Anger among conservatives over President Obama’s decision to grant amnesty to four or five million illegal immigrants has focused not only on the substance of the decision but also on the constitutionality of his exercise of executive power. And while that debate is important, the separation of powers is not the only significant constitutional matter at stake. In contention as well are the contours of representative government itself.
Knitted to the issue is the question of the apportionment of the 435 seats in the House of Representatives and the distribution of Electoral College votes among the states, which are tied to the census count conducted every 10 years. Under current directives, that count tallies up not only citizens and legal resident aliens, but also those here illegally. The latters’ inclusion appears to be mandated by the language of the 14th Amendment which reads: “Representatives shall be apportioned among the several States according to their respective numbers, counting the whole number of persons in each state.”
This reading of the 14th Amendment creates a set of incentives for states to tolerate, if not actually invite, more illegal immigration within their boundaries. Reapportionment is a zero-sum game. With the total number of House members set by law at 435, states stand to lose a representative (or two) as other states win additional members. More bodies equals more representatives, and more votes when it comes to selecting a president.
Since the 1980 census, the government’s official tally of population—through the use of the “short form”—has stopped including data as to whether those being tallied are citizens, legal, or illegal immigrants. However, the Census Bureau continued to try and estimate the numbers in these various categories. In 1985, for example, director of the Bureau of the Census John Keane testified before a Senate subcommittee that, based on bureau estimates, California and New York had each gained a congressman (while Georgia and Indiana each lost one), thanks to the number of illegal aliens in those states.
Because of the likely sensitivity of the issue, the Census Bureau did not calculate similar figures after the 1990 reapportionment, but an estimate of the impact of immigration by Texas A&M demographer Dudley Poston Jr. and colleagues found that California gained two congressmen, Texas one, while Kentucky, Massachusetts, and New Jersey each lost one. And, while certainly not the only reason for a “plus-up,” it’s no coincidence that immigrant-heavy Texas, Arizona, Nevada, and Florida ended up with additional representation in Congress after the 2010 census. And, of course, hundreds of billions of dollars in federal largesse are tied in part to population counts—only sweetening the pot a state stands to collect by pumping up its numbers.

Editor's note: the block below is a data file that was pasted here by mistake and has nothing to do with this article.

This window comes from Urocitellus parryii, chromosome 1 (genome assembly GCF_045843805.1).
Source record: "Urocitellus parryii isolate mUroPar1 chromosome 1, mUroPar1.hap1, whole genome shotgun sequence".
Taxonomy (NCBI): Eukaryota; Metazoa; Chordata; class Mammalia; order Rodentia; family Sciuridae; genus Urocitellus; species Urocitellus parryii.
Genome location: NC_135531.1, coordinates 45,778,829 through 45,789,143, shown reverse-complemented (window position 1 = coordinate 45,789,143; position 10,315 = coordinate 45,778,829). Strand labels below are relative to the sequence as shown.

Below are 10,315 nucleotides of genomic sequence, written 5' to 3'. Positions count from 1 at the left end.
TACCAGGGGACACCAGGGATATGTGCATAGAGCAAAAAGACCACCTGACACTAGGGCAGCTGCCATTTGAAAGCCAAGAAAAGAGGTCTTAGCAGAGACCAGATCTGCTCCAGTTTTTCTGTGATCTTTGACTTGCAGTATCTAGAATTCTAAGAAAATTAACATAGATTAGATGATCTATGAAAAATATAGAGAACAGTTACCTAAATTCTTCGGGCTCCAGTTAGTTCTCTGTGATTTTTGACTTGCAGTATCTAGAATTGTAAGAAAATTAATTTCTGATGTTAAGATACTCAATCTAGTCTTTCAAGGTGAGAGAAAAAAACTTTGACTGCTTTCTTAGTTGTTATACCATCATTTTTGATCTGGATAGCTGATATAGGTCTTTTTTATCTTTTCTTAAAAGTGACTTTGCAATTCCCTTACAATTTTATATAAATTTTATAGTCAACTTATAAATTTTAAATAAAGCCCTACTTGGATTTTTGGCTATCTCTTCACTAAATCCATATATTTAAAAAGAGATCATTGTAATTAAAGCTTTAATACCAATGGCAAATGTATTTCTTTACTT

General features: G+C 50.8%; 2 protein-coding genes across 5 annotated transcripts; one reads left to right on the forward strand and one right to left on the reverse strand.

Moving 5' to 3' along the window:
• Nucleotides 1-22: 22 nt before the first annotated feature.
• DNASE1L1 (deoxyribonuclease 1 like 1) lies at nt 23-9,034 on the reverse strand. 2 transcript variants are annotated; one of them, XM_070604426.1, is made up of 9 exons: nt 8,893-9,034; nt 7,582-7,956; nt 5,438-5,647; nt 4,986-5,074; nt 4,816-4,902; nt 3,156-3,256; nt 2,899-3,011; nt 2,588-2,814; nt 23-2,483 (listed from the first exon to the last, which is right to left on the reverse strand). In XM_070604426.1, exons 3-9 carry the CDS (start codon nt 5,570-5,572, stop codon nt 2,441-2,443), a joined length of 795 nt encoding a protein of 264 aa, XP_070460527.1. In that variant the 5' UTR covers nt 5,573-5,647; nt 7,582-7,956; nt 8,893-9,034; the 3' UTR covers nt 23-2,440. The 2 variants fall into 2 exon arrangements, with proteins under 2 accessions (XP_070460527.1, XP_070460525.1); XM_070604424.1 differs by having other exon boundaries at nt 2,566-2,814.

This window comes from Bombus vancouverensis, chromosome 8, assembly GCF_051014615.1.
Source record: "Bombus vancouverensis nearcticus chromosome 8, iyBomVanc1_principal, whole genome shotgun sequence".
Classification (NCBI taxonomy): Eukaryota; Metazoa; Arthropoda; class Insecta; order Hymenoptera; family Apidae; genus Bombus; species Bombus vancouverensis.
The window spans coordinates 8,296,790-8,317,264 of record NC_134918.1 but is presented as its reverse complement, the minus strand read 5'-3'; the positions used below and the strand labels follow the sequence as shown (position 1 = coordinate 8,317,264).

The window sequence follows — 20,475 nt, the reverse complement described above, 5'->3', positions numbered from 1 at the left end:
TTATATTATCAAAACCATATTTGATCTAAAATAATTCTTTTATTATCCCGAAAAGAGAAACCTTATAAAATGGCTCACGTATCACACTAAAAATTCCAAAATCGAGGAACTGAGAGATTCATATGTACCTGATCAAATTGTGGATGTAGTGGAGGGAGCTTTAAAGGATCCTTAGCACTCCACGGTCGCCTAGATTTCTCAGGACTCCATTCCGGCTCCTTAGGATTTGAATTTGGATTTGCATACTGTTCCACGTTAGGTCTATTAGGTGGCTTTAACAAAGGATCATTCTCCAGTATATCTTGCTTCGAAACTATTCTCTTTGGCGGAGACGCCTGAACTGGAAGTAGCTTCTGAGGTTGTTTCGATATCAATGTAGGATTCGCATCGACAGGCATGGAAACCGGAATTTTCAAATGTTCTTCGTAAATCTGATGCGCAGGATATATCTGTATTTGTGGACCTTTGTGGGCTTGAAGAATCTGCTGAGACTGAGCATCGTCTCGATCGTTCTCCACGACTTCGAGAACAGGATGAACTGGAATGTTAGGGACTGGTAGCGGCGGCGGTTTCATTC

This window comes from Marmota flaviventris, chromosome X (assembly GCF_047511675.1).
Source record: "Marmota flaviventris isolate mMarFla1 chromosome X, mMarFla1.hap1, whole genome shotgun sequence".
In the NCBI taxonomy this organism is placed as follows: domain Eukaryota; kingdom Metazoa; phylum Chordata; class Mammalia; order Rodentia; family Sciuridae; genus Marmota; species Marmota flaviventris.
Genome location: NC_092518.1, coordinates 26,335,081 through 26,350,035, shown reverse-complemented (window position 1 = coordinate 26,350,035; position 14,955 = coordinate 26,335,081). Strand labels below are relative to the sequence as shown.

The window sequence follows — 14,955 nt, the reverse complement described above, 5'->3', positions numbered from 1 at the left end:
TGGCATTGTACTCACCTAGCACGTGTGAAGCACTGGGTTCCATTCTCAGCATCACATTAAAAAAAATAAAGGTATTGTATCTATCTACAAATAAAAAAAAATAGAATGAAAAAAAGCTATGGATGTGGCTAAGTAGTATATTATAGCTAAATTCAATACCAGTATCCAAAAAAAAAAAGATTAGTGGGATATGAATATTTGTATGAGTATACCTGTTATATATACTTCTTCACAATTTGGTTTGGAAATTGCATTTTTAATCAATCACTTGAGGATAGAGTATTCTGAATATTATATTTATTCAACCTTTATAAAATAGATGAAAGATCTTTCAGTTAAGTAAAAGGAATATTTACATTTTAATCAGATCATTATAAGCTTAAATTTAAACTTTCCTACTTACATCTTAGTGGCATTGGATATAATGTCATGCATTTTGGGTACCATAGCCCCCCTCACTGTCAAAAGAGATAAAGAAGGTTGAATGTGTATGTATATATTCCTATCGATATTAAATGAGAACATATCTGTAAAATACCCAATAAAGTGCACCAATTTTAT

Given voting patterns among Hispanics, the president and his party have further partisan reasons to welcome illegal aliens. According to a March 2013 Department of Homeland Security report, 73 percent of the unauthorized population in 2012 congregated in the 10 states of California, Texas, Florida, New York, Illinois, New Jersey, Georgia, North Carolina, Arizona, and Washington. And while we would like to think noncitizens are not allowed to vote, research done by Jesse Richman and David Earnest has shown that more than 14 percent of noncitizens sampled in 2008 and 2010 indicated not only that they were registered to vote, but also that in some close elections, those votes likely made a difference in determining the winner.
This is not to mention how President Obama’s recent decision only increases the likelihood that those contemplating jumping America’s borders will now do so, with the expectation that, once over, they will eventually be amnestied. As even the New York Times noted, when “Congress granted amnesty to an estimated three million illegal immigrants as part of a  law that also promised to crack down on further illegal immigration by imposing sanctions on employers who knowingly violated the law,” the result was that by 2000, there were “twice as many illegal workers.” Legalized immigrants were attractive anchors for relatives who joined them in the United States without fear of any tangible legal repercussions.